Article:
You can never have too much money. In a strange turn of events, that’s what’s happening in Singapore’s startup scene today.
Money is flowing into one of the most exciting startup capitals of the world now, thanks to Asia-based venture capitalists whose investments have been matched by the Singapore government in recent years.
Yesterday, the National Research Foundation (NRF) set aside another S$40 million to co-fund early stage startups, as part of an investment matching scheme that started years ago.
Since 2010, the NRF had invested S$168 million to help 173 startups, reported The Straits Times. This is not counting the millions ploughed in by private investors.
The irony is that the money is chasing after promising startups here in Singapore.
If you speak privately with investors, one issue they have is finding good startups to invest in. While many have interesting innovations, say, in making urban logistics more efficient, they often copy what has worked in the West.
That’s not a bad idea if you are a startup in, say, China, but that’s because a localised copycat of Uber could easily find its place in the huge market.
Plus, the Chinese government’s blocking of American services such as Google has allowed local startups to fill the vacuum in many areas.
In Singapore, there’s no such local advantage. On the contrary, the lack of a local market has been a stumbling block for many startups looking to grow from a seed of innovation, to compete with other startups.
Yes, Singaporean firms can look to the Southeast Asian region, with a population of 600 million and nominal gross domestic product of US$2.31 trillion.
But not all Singaporean firms transfer their technologies well into big ASEAN economies such as Indonesia. Language is one difference; business culture another.
In Silicon Valley, the target market for any startup has to be global. That’s how billions of dollars change hands for a startup that has barely made a profit.
Yet another concern in Singapore is how the ecosystem is growing. Are the startups being incubated here making real innovations?
Speaking at the Techventure startup show yesterday, Minister-in-charge for Singapore’s Smart Nation initiative, Vivian Balakrishnan, pushed for large companies to adopt these innovations from local startups.
It’s not a new strategy. For years, some of the best stuff from the government-funded A*Star research labs have been marketed to both multi-nationals and small and medium enterprises (SMEs) alike.
Still, the question of market size remains. It’s possible that some technologies could be picked up by one of the many Asia-Pacific headquarters in the city, but there still has to be a credible base of innovators in town to make a made-in-Singapore innovation easier to sell.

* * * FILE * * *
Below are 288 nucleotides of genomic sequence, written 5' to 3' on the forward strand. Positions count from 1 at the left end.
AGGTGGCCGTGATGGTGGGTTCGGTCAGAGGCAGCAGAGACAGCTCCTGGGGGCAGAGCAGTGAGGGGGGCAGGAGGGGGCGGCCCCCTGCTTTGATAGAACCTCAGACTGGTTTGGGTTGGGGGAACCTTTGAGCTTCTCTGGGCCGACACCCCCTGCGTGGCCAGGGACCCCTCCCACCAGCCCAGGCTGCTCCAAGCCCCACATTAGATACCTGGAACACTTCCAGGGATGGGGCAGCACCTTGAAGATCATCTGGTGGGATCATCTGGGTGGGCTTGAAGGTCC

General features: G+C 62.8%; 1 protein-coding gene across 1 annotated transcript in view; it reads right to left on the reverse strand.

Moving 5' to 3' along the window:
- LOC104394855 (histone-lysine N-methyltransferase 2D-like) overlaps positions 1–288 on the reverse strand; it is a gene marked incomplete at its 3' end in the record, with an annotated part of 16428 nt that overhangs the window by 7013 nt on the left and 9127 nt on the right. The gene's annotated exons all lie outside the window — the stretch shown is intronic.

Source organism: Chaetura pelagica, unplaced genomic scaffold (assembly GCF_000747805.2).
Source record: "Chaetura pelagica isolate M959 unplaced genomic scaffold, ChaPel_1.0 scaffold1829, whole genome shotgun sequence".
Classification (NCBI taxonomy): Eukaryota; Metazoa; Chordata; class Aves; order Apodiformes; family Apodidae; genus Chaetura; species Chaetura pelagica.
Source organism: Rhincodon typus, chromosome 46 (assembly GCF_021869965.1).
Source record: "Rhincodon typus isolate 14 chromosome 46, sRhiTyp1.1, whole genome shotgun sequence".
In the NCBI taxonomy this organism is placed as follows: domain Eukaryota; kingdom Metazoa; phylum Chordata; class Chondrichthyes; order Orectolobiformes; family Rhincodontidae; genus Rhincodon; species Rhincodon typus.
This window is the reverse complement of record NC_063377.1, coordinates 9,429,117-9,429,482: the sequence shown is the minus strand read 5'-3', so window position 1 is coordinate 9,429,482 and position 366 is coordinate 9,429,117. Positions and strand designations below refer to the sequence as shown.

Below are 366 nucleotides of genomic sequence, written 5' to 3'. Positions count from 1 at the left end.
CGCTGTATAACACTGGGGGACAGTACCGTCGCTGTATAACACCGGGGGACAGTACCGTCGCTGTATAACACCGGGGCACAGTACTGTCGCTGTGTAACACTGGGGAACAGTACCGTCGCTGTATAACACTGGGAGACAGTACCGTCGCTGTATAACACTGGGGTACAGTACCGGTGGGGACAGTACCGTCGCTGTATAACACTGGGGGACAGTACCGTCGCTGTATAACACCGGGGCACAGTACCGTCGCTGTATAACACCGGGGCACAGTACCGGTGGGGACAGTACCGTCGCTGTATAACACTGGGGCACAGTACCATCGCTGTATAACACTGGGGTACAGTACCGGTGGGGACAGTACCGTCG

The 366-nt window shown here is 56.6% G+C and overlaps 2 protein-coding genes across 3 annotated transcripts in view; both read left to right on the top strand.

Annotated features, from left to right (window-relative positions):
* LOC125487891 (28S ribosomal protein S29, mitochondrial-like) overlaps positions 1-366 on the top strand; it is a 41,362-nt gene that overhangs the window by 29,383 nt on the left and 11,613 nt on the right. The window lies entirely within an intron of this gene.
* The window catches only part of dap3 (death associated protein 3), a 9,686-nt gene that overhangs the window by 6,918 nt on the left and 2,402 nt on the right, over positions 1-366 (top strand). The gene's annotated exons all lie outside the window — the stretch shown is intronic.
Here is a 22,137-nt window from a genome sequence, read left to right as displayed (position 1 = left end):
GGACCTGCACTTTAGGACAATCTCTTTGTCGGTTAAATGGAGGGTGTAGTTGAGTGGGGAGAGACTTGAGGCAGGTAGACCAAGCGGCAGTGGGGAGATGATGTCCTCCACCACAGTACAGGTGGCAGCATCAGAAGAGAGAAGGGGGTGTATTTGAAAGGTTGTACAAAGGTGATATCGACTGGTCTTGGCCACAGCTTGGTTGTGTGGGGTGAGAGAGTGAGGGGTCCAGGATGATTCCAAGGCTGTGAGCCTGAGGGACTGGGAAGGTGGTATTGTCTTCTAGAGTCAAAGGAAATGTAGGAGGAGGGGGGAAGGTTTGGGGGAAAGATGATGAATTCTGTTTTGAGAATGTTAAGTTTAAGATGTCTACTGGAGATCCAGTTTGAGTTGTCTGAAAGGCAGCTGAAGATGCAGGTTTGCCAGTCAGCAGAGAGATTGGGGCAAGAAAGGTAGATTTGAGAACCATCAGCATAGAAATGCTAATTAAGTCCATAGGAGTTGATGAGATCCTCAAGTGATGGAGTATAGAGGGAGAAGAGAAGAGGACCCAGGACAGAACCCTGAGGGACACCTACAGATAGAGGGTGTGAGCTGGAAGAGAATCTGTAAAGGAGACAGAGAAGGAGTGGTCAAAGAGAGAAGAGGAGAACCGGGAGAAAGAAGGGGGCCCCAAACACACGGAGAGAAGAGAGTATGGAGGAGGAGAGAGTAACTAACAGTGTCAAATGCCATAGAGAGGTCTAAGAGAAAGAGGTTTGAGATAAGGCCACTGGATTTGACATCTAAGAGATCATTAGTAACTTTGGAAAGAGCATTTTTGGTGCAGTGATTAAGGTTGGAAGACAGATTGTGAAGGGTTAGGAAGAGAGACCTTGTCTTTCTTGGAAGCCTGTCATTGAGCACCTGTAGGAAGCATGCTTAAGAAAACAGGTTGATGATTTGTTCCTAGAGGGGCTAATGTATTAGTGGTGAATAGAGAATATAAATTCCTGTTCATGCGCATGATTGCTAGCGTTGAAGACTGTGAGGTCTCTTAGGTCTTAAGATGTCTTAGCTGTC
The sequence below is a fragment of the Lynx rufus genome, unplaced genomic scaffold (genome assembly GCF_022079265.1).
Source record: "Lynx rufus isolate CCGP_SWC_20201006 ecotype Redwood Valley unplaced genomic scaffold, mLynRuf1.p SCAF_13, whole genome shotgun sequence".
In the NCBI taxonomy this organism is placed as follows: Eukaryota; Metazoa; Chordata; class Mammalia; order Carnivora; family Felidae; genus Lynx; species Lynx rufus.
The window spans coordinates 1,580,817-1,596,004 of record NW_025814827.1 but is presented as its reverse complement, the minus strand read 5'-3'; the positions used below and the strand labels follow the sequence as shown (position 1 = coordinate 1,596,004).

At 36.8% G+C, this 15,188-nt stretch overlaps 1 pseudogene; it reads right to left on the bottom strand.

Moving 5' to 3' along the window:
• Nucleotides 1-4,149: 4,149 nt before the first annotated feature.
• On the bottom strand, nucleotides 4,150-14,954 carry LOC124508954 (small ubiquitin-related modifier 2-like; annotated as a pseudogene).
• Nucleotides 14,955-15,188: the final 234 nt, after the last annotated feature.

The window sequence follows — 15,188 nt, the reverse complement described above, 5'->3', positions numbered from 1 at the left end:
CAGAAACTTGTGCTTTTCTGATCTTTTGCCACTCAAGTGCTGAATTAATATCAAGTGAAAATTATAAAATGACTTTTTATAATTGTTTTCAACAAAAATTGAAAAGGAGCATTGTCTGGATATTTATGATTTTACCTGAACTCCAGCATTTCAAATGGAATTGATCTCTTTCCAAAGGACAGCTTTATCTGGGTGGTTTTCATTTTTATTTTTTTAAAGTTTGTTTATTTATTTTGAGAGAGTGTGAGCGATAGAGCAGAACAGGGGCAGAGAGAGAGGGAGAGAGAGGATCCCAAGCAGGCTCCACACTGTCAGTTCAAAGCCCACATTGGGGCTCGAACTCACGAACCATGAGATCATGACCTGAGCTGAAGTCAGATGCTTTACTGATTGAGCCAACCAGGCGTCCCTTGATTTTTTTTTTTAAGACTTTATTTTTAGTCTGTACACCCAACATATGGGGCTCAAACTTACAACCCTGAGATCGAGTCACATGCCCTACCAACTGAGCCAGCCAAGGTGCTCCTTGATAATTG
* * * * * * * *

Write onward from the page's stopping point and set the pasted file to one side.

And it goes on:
To be sure, the country is moving in the right direction. In its ambition to be the Silicon Valley of the East, it has never attracted more buzz than now.
Years after finding funds hard to come back, founders of new companies today can not only seek the funds to take off but also the guidance and networking from industry mentors.
Yet, therein lies another problem. The success of some startups in securing seed funding or follow-up capital shouldn’t be the end goal.
The next step has to be sustainability. If the ecosystem here is about hyping up startups only to flip them onto the next larger investor, then you only have to see the last dot.com bust in 2000 to see how things went with that strategy.
That’s not to say Singapore should not have such an ecosystem. The likes of Google and Facebook would not have made it out of a dorm room if not for investors willing to take a risk.
By having a structure in place, the chances of a world-beating innovation appearing from somewhere in a small startup office at Ayer Rajah have improved tremendously over the past five years.
Yet, market size remains an unfavourable issue for Singapore’s startups, unlike counterparts in the United States or China.
This is where Singapore’s regional networks have to be built up and strengthened, much like how returning Chinese students from the US often brought with them their know-how plus connections across continents.
Singapore has to create those networks, which are not built overnight. Otherwise, a lack of a local market would continue to hamper the growth of many of its startups.
A friend in an investor firm recently joked to me about how easy it was for some startups to earn their first million in China.
You could set up a peer-to-peer lending system, for example, and lots of people eager to borrow or lend money would swarm to it, he said. The strategy? You just have to hit a small portion of a huge market.
No such luck here in Singapore. Startups here often face an uphill battle getting a foothold in a game of scale.
When two similar innovations exit the labs, the winner is often the one that is able to scale faster and grab more users, even if that’s at a tremendous cost.
After the early buzz, that’s the next hurdle now for the aspiring Silicon Valley of the East.